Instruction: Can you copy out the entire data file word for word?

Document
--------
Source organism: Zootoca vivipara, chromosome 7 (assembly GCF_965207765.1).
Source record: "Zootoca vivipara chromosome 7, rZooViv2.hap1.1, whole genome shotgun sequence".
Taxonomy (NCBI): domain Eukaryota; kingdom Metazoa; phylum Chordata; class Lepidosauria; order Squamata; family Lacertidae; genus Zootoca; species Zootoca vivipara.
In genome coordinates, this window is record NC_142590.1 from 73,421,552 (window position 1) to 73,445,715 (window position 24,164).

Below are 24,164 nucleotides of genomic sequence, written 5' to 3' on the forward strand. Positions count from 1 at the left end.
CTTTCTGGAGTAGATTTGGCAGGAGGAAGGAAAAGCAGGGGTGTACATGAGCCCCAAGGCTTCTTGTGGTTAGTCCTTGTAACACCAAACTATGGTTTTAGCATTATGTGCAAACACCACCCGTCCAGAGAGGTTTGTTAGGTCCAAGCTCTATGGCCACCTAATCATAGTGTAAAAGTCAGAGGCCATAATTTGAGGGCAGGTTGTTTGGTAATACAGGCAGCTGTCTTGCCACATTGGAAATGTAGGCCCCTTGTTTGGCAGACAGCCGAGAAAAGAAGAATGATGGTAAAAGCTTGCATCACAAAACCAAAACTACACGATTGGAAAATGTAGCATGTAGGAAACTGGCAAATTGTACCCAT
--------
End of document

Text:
Source organism: Zootoca vivipara, chromosome 7 (assembly GCF_965207765.1).
Source record: "Zootoca vivipara chromosome 7, rZooViv2.hap1.1, whole genome shotgun sequence".
Taxonomy (NCBI): domain Eukaryota; kingdom Metazoa; phylum Chordata; class Lepidosauria; order Squamata; family Lacertidae; genus Zootoca; species Zootoca vivipara.
In genome coordinates, this window is record NC_142590.1 from 73,421,552 (window position 1) to 73,445,715 (window position 24,164).

Below are 24,164 nucleotides of genomic sequence, written 5' to 3' on the forward strand. Positions count from 1 at the left end.
CTTTCTGGAGTAGATTTGGCAGGAGGAAGGAAAAGCAGGGGTGTACATGAGCCCCAAGGCTTCTTGTGGTTAGTCCTTGTAACACCAAACTATGGTTTTAGCATTATGTGCAAACACCACCCGTCCAGAGAGGTTTGTTAGGTCCAAGCTCTATGGCCACCTAATCATAGTGTAAAAGTCAGAGGCCATAATTTGAGGGCAGGTTGTTTGGTAATACAGGCAGCTGTCTTGCCACATTGGAAATGTAGGCCCCTTGTTTGGCAGACAGCCGAGAAAAGAAGAATGATGGTAAAAGCTTGCATCACAAAACCAAAACTACACGATTGGAAAATGTAGCATGTAGGAAACTGGCAAATTGTACCCAT